David Bruce: 250 Anecdotes About Religion, Volume 2 — God, Good Deeds


• A woman dreamed that she walked into a new store and found God behind the counter. She asked, “What do you sell here?” God replied, “Everything your heart desires.” The woman replied, “That’s wonderful. I want peace of mind and love and wisdom and happiness and freedom from fear. Not just for me. For everyone.” God smiled and then said, “I think you have Me wrong. We don’t sell fruits here. Only seeds.”

• Some friends of Mark Twain wrote him a humorous letter for his birthday, but then discovered that they did not have his address, because he was so often globe-trotting. So the friends addressed the letter: “MARK TWAIN. LORD KNOWS WHERE.” A few months later, one of the friends in the group received a note from Mr. Twain: “HE DID.”

• In 1976, the Missionaries of Charity opened a home in a very poor section outside of Mexico City. The Sisters were surprised by the requests of the poor people they were there to serve. Despite their poverty, these impoverished people did not ask for food, medicine, or clothing. Instead, they said, “Sisters, talk to us about God.”

Good Deeds

• Rabbi Israel Salanter went to the synagogue to observe the Yahrzeit (one-year death anniversary) of his father and to recite the mourner’s Kaddish. Also at the synagogue was a man present to observe the Yahrzeit of his daughter. Because Rabbi Israel was mourning the death of his father, he was given precedence in reciting Kaddish, but he saw how sad was the man who had suffered the loss of his daughter. At the time when the mourner’s Kaddish was to be recited, Rabbi Israel allowed the other man to recite it, thus giving up his right of precedence. Was Rabbi Israel showing disrespect for the soul of his own father? No. Rabbi Israel said later, “I have indeed caused my father’s soul to perform a Gemiluth Hessed — a deed of kindness — towards the soul of that poor childless woman (this man’s departed child, his daughter). A deed of this nature carries through it more for the repose of the departed soul of my father than a Kaddish.”

• Enrico Caruso could be very generous. One day, he visited the Metropolitan Opera to try on some new wigs for his costumes. While he was there, a man brought Mr. Caruso some of his non-Metropolitan Opera earnings, placing several notes for $500 each on a counter. The man in charge of the wigs was very impressed, saying, “Such a lot of them! Why, if I had only one, I could take my wife home to Europe for all summer, to see our folks!” The man in charge of the wigs went about his duties, then left. He was surprised later to find $500 in one of his pockets, and he rushed back to Mr. Caruso to apologize and to say that he had no idea how the money had gotten into his pocket. Mr. Caruso explained, “I put it in while you were so busy with the wig. You said you could take the missus to Europe if you had one of those bills. So now you have it and you shall go!”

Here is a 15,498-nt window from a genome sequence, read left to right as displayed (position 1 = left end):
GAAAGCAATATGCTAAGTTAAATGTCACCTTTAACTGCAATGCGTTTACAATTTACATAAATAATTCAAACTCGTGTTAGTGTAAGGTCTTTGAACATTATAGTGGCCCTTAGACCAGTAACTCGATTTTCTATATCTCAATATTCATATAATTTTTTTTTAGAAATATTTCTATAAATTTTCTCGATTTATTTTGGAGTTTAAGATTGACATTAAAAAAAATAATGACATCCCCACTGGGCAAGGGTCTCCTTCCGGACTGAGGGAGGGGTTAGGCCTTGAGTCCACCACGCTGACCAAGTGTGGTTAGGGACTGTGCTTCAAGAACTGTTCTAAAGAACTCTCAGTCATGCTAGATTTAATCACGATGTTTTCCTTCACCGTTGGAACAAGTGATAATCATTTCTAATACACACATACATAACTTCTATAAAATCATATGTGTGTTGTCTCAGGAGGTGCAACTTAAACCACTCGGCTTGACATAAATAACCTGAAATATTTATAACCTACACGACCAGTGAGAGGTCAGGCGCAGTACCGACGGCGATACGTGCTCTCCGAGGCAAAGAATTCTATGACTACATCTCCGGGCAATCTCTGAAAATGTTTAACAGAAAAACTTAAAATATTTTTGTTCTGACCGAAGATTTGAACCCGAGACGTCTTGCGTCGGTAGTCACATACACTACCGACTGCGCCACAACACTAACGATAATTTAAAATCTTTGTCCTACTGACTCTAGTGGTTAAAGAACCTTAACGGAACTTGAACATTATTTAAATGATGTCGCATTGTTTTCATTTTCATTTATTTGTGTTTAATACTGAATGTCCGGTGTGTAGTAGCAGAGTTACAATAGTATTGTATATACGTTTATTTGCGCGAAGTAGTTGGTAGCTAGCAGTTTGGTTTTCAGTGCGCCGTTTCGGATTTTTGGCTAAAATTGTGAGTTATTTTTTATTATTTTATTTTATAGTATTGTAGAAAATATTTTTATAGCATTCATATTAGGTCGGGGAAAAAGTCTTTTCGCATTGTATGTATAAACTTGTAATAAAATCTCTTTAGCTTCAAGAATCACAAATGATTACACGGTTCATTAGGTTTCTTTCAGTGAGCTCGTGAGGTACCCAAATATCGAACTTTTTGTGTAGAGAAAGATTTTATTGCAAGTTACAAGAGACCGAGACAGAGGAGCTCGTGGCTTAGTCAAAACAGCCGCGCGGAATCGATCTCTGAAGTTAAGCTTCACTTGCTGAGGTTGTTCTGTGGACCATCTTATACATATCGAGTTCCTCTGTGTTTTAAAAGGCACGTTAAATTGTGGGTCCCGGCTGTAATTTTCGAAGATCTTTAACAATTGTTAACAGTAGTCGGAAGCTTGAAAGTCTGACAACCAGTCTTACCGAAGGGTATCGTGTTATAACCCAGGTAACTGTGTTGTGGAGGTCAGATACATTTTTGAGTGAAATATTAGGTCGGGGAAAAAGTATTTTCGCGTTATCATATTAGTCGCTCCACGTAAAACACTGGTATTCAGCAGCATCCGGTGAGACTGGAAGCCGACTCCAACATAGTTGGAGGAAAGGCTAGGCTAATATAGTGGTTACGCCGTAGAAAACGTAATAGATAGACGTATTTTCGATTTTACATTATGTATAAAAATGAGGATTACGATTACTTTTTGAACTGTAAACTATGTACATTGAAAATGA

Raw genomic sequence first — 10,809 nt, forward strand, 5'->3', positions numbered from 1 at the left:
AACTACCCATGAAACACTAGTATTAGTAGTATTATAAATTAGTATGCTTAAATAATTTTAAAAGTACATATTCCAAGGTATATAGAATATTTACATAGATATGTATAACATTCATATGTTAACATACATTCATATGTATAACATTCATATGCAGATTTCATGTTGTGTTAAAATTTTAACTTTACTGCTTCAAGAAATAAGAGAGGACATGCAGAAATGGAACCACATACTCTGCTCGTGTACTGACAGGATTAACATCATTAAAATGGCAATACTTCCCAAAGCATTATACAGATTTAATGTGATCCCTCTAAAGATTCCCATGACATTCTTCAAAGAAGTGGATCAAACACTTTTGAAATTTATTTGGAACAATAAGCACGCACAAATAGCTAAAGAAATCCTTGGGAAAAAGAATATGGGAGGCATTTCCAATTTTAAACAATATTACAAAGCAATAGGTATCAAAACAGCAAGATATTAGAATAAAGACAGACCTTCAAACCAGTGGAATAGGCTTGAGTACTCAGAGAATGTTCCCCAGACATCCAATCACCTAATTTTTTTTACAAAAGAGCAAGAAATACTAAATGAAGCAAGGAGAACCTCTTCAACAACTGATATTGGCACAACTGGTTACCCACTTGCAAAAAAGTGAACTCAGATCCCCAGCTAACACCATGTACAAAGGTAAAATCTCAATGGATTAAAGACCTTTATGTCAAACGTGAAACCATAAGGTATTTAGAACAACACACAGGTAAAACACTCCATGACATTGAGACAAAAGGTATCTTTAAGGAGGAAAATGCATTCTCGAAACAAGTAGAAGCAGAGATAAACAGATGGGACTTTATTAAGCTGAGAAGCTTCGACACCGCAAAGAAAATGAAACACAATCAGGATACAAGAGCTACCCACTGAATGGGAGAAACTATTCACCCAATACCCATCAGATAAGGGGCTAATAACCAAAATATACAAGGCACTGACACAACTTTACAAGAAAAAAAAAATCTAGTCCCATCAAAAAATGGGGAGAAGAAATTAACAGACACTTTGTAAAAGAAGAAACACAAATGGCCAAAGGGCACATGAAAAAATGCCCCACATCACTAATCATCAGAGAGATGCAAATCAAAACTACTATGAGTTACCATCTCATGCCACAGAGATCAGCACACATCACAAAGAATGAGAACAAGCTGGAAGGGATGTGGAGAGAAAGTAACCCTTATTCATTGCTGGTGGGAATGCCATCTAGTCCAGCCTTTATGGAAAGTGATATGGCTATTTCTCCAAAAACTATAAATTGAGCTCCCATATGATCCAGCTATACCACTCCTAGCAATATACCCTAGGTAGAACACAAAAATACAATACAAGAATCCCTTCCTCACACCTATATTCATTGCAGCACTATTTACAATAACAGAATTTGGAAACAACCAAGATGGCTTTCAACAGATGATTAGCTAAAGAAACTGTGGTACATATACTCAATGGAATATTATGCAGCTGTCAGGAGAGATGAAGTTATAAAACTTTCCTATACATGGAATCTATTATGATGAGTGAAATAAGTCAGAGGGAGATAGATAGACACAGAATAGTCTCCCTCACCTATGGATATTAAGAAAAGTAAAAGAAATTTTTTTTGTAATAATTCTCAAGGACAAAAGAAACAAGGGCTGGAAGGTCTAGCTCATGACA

• Is it ever a good thing to pretend that God may not exist? Yes. Rabbi Moshe Leib of Sasov worried about people who saw someone in distress, then said a prayer for the distressed person and walked away, leaving it to God to take care of the distressed person. Therefore, whenever the good rabbi saw someone in distress, he would help that person, pretending that God did not exist and that only human beings could help that person. For himself, however, he had faith that God would help him. (The good rabbi was well aware that having faith in God does not mean that we have no obligation to help distressed people.)

• One of the things you learn from a liberal arts education is that people are capable of great evil and they are also capable of great good. In telling which people will do what, you can’t apply criteria of sex, race, religion, nationality, or cultural origin. Instead, as Viktor Frankl points out in Man’s Search for Meaning, only two “races” of men exist: the race of decent men, and the race of indecent men (the term “men” here includes both sexes). Even among the World War II concentration camp guards, a few were capable of at least small kindnesses.


Copyright by Bruce D. Bruce; All Rights Reserved


250 Anecdotes About Religion, Volume 2 — Buy

250 Anecdotes About Religion, Volume 2 — Buy the Paperback

250 Anecdotes About Religion, Volume 2 — Kindle

250 Anecdotes About Religion, Volume 2 — Apple

250 Anecdotes About Religion, Volume 2 — Barnes and Noble

250 Anecdotes About Religion, Volume 2 — Kobo

250 Anecdotes About Religion, Volume 2 — Smashwords: Many Formats, Including PDF

Leave a Reply

Fill in your details below or click an icon to log in:

WordPress.com Logo

You are commenting using your WordPress.com account. Log Out /  Change )

Facebook photo

You are commenting using your Facebook account. Log Out /  Change )

Connecting to %s

%d bloggers like this: